The Farm Bureau has gotten itself into a position more in tune with the destruction of the EPA than in the interest of farmers. Unlike most farmers, it believes that keeping the EPA out of the water is more important that assuring the water the livestock drink won’t kill them. This is not surprising since it is in fact the voice of grain and meat processors and opposes the Clean Air Act, Voting Rights Act, Department of Education, and the US Fish and Wildlife Service. Their lobbying effort and social media campaign against the “Definition of Waters” rule focus on building fear that the EPA rule will force farmers to get permits to build fences, use pesticides, and dig ditches. Here is the EPA’s campaign.
Decide for yourself who is “overreaching.” Here are the two pages of the rule.
Support the Corps of Engineers and the Environmental Protection Agency rule “Definition of ‘The Waters of the United States’ Under the Clean Water Act” so that once again it is clear which specific waters of the US are protected from pollution.
  • It protects all tributary streams and waters adjacent to such streams or other covered waters (adjacent meaning along the bank of, or in the floodplain area of, covered waters), because the science confirms they have a significant effect on the biological, chemical, or physical condition of downstream water bodies that are navigable or that are interstate.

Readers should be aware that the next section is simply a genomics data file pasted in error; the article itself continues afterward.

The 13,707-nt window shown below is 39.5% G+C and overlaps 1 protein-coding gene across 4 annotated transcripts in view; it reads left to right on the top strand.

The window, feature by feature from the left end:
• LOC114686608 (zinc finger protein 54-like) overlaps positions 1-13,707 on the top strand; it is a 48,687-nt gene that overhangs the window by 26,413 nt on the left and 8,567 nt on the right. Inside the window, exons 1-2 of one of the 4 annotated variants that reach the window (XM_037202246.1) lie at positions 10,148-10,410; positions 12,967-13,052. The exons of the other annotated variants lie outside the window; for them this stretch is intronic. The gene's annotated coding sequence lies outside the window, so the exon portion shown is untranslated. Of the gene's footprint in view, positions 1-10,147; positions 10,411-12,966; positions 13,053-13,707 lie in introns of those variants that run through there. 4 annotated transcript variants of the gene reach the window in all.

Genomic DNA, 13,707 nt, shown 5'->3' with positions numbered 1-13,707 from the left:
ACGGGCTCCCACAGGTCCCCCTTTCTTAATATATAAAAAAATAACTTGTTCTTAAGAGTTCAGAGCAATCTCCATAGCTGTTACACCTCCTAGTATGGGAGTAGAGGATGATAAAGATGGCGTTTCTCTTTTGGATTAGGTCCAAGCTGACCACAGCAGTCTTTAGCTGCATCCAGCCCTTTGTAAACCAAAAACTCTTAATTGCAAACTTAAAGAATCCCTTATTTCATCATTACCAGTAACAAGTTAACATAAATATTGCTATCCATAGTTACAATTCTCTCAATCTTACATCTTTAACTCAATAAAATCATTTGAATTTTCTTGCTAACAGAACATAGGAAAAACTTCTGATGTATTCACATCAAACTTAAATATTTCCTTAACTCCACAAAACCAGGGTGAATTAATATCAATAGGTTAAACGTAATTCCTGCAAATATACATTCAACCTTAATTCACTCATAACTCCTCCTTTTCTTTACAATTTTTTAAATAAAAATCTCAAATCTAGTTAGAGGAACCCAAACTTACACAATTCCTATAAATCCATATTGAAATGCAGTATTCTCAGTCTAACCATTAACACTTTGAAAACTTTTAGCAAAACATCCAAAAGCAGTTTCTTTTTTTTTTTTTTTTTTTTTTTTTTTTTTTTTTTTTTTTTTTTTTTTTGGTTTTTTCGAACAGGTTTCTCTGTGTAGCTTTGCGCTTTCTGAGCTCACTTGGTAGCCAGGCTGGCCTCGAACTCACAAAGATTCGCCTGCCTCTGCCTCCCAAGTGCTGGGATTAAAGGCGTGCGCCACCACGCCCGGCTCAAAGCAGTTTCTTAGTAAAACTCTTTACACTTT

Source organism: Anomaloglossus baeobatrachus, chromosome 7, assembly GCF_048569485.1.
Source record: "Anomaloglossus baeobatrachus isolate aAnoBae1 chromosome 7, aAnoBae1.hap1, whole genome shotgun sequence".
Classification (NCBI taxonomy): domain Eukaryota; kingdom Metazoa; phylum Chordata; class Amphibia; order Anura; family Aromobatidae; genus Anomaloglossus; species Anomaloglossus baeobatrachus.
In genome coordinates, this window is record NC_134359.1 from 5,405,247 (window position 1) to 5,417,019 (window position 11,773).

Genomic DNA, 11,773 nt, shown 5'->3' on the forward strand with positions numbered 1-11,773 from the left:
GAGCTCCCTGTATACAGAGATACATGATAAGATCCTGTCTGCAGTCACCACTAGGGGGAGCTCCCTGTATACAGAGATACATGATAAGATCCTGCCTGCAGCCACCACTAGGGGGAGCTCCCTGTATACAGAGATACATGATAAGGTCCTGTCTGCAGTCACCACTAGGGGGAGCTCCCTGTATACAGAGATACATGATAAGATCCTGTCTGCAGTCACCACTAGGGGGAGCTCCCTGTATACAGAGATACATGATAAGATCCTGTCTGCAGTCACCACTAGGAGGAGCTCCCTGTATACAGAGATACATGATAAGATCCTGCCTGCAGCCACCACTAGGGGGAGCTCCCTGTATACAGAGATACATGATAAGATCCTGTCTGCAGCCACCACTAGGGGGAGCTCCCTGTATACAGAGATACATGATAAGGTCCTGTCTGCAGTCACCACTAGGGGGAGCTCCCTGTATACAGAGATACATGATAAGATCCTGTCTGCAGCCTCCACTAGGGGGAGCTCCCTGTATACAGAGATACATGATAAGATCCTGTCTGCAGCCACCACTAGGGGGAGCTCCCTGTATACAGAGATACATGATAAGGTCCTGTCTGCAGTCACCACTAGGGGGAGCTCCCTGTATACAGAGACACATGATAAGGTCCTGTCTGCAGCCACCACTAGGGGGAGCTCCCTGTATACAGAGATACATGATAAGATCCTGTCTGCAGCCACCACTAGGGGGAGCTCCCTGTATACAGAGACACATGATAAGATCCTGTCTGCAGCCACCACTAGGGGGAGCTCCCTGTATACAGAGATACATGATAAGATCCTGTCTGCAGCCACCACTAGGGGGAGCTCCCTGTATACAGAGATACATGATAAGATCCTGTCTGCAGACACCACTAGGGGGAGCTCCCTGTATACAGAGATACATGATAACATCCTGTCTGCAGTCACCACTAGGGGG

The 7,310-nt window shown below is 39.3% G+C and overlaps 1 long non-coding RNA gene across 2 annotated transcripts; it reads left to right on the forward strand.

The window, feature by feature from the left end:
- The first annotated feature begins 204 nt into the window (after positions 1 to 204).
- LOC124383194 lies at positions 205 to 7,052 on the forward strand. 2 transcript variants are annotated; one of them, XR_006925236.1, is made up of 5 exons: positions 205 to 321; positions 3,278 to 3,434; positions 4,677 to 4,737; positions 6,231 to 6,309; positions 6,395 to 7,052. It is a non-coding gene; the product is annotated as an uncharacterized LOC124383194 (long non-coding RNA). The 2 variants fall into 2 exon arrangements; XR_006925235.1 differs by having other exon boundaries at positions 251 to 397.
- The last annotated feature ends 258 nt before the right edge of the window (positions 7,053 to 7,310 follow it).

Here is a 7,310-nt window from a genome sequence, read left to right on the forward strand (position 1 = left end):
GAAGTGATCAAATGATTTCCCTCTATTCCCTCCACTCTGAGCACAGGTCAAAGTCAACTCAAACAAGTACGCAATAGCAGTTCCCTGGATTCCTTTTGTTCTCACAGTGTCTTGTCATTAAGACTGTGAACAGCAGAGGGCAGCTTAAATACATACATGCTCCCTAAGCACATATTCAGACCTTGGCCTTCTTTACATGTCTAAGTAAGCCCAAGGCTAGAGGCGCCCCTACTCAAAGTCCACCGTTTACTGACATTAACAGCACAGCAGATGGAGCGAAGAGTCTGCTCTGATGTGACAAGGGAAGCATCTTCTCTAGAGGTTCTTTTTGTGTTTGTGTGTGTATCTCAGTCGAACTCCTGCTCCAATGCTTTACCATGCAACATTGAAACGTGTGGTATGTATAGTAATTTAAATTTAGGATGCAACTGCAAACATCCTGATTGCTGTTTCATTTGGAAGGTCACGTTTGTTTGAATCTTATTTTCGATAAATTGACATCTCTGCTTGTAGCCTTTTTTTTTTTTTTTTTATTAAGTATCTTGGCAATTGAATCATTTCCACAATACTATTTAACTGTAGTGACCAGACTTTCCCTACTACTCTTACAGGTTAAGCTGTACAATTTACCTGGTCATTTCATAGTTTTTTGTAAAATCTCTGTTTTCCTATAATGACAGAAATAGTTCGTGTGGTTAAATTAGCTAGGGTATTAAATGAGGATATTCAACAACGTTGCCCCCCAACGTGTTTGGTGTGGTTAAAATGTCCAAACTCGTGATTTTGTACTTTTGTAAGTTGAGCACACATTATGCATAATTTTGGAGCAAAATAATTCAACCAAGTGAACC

• It does not fully protect “other waters” – ones more distant from covered waters.  It would allow them to be protected if they are shown to collectively play a significant function with respect to downstream waters in the watershed.
  • It lays out what activities and what water bodies are not covered by the law’s programs, by reaffirming a number of pre-existing exemptions and by codifying for the first time exemptions that had previously only been followed as a matter of administrative policy (for instance, stock ponds dug in uplands).  The rules will also specifically exclude certain things that nobody really thought were waters of the US, such as groundwater and tile drains.
  • It explains that certain agricultural practices aimed at improving water quality are entitled to an exemption from the Corps’ permit program, an action the agencies made immediately effective.
To support this rule and tweet our Senators
@SenBennetCO @SenCoryGardner Support #CleanWaterRules  We must restore and maintain the biological integrity of the nation’s waters.
More opinions and facts about this rule: